Infertility diagnosis was classified in the registry as tubal factor, male subfertility, endometriosis, antisperm antibody, unexplained, or other, with multiple answers allowed. Male subfertility included abnormal results of semen analysis or sexual or ejaculation dysfunction, and was diagnosed in each institution. Patients who failed to meet any of the specific infertility diagnoses including male subfertility were defined as having unexplained infertility. Sperm parameters, including total sperm motility and sperm concentrations used for fertilization, were available for 52,968 cycles (88.3% of the total sample). Total sperm motility (%) was recorded in the database to the nearest integer, and sperm concentrations (× 106/mL) were calculated to two decimal places. We defined oligozoospermia as a sperm concentration < 15 × 106/mL, asthenozoospermia as total sperm motility < 40%, and oligoasthenozoospermia as both of the above, according to the World Health Organization classification of subfertility [14].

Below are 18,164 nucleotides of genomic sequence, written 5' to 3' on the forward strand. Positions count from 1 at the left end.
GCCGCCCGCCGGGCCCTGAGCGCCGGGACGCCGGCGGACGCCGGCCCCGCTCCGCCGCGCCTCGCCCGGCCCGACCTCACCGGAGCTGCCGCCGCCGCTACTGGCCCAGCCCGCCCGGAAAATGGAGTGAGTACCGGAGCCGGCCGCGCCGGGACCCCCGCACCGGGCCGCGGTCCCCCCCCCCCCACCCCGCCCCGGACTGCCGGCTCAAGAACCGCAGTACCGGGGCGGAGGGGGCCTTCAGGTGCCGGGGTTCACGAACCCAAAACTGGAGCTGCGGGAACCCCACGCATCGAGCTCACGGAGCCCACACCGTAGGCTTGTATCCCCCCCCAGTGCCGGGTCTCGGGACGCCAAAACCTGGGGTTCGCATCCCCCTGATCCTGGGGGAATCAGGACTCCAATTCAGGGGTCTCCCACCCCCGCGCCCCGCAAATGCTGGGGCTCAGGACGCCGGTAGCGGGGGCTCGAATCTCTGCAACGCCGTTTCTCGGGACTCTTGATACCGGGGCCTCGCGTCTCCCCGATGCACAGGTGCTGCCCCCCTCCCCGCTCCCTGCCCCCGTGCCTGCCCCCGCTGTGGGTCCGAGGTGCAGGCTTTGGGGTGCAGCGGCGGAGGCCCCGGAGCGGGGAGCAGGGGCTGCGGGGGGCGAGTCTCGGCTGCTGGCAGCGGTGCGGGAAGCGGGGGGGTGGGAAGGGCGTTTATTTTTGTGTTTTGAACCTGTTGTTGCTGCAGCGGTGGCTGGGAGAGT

Statistical analysis